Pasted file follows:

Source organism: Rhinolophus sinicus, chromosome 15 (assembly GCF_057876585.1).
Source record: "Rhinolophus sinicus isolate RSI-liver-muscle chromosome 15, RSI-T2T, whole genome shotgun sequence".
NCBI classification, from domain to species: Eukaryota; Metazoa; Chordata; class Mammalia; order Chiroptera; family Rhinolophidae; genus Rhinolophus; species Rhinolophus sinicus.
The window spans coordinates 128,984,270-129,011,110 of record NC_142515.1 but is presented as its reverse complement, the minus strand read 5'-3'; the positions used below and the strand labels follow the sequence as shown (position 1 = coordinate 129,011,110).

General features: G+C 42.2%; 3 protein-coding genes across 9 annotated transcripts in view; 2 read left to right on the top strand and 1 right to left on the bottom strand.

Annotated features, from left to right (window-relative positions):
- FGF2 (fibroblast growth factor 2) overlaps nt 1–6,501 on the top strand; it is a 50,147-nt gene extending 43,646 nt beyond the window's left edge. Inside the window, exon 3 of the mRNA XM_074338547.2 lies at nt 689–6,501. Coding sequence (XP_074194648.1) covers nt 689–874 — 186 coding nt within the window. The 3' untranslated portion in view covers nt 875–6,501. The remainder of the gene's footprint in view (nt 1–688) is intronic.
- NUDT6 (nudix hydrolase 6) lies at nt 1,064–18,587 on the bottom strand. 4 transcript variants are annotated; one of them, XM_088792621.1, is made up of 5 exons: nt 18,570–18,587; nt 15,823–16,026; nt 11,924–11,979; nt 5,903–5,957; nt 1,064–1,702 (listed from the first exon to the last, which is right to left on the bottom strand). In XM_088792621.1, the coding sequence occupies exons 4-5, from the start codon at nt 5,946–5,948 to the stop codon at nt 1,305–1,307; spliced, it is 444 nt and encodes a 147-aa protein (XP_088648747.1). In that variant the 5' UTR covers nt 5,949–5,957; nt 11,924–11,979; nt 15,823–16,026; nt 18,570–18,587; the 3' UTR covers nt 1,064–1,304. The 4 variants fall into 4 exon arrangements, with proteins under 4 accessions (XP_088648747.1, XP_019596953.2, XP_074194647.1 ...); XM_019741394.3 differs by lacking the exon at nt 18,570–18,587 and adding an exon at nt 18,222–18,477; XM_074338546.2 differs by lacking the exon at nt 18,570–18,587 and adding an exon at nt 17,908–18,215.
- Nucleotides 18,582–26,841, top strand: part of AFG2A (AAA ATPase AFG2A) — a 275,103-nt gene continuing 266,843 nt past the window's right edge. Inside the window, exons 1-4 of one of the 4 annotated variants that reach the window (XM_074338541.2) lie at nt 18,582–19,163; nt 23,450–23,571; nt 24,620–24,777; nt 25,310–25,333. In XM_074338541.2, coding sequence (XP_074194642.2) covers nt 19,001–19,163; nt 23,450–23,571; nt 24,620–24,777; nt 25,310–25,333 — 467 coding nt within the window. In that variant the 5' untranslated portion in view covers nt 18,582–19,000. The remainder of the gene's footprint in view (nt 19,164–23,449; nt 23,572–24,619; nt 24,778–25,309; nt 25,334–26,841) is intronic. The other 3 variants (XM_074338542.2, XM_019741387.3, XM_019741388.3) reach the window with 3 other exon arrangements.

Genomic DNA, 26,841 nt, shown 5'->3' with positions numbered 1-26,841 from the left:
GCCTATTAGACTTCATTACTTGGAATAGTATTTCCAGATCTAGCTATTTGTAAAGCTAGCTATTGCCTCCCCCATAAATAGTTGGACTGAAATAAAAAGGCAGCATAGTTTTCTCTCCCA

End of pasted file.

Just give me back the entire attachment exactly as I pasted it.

Source organism: Rhinolophus sinicus, chromosome 15 (assembly GCF_057876585.1).
Source record: "Rhinolophus sinicus isolate RSI-liver-muscle chromosome 15, RSI-T2T, whole genome shotgun sequence".
NCBI classification, from domain to species: Eukaryota; Metazoa; Chordata; class Mammalia; order Chiroptera; family Rhinolophidae; genus Rhinolophus; species Rhinolophus sinicus.
The window spans coordinates 128,984,270-129,011,110 of record NC_142515.1 but is presented as its reverse complement, the minus strand read 5'-3'; the positions used below and the strand labels follow the sequence as shown (position 1 = coordinate 129,011,110).

General features: G+C 42.2%; 3 protein-coding genes across 9 annotated transcripts in view; 2 read left to right on the top strand and 1 right to left on the bottom strand.

Annotated features, from left to right (window-relative positions):
- FGF2 (fibroblast growth factor 2) overlaps nt 1–6,501 on the top strand; it is a 50,147-nt gene extending 43,646 nt beyond the window's left edge. Inside the window, exon 3 of the mRNA XM_074338547.2 lies at nt 689–6,501. Coding sequence (XP_074194648.1) covers nt 689–874 — 186 coding nt within the window. The 3' untranslated portion in view covers nt 875–6,501. The remainder of the gene's footprint in view (nt 1–688) is intronic.
- NUDT6 (nudix hydrolase 6) lies at nt 1,064–18,587 on the bottom strand. 4 transcript variants are annotated; one of them, XM_088792621.1, is made up of 5 exons: nt 18,570–18,587; nt 15,823–16,026; nt 11,924–11,979; nt 5,903–5,957; nt 1,064–1,702 (listed from the first exon to the last, which is right to left on the bottom strand). In XM_088792621.1, the coding sequence occupies exons 4-5, from the start codon at nt 5,946–5,948 to the stop codon at nt 1,305–1,307; spliced, it is 444 nt and encodes a 147-aa protein (XP_088648747.1). In that variant the 5' UTR covers nt 5,949–5,957; nt 11,924–11,979; nt 15,823–16,026; nt 18,570–18,587; the 3' UTR covers nt 1,064–1,304. The 4 variants fall into 4 exon arrangements, with proteins under 4 accessions (XP_088648747.1, XP_019596953.2, XP_074194647.1 ...); XM_019741394.3 differs by lacking the exon at nt 18,570–18,587 and adding an exon at nt 18,222–18,477; XM_074338546.2 differs by lacking the exon at nt 18,570–18,587 and adding an exon at nt 17,908–18,215.
- Nucleotides 18,582–26,841, top strand: part of AFG2A (AAA ATPase AFG2A) — a 275,103-nt gene continuing 266,843 nt past the window's right edge. Inside the window, exons 1-4 of one of the 4 annotated variants that reach the window (XM_074338541.2) lie at nt 18,582–19,163; nt 23,450–23,571; nt 24,620–24,777; nt 25,310–25,333. In XM_074338541.2, coding sequence (XP_074194642.2) covers nt 19,001–19,163; nt 23,450–23,571; nt 24,620–24,777; nt 25,310–25,333 — 467 coding nt within the window. In that variant the 5' untranslated portion in view covers nt 18,582–19,000. The remainder of the gene's footprint in view (nt 19,164–23,449; nt 23,572–24,619; nt 24,778–25,309; nt 25,334–26,841) is intronic. The other 3 variants (XM_074338542.2, XM_019741387.3, XM_019741388.3) reach the window with 3 other exon arrangements.

Genomic DNA, 26,841 nt, shown 5'->3' with positions numbered 1-26,841 from the left:
GCCTATTAGACTTCATTACTTGGAATAGTATTTCCAGATCTAGCTATTTGTAAAGCTAGCTATTGCCTCCCCCATAAATAGTTGGACTGAAATAAAAAGGCAGCATAGTTTTCTCTCCCA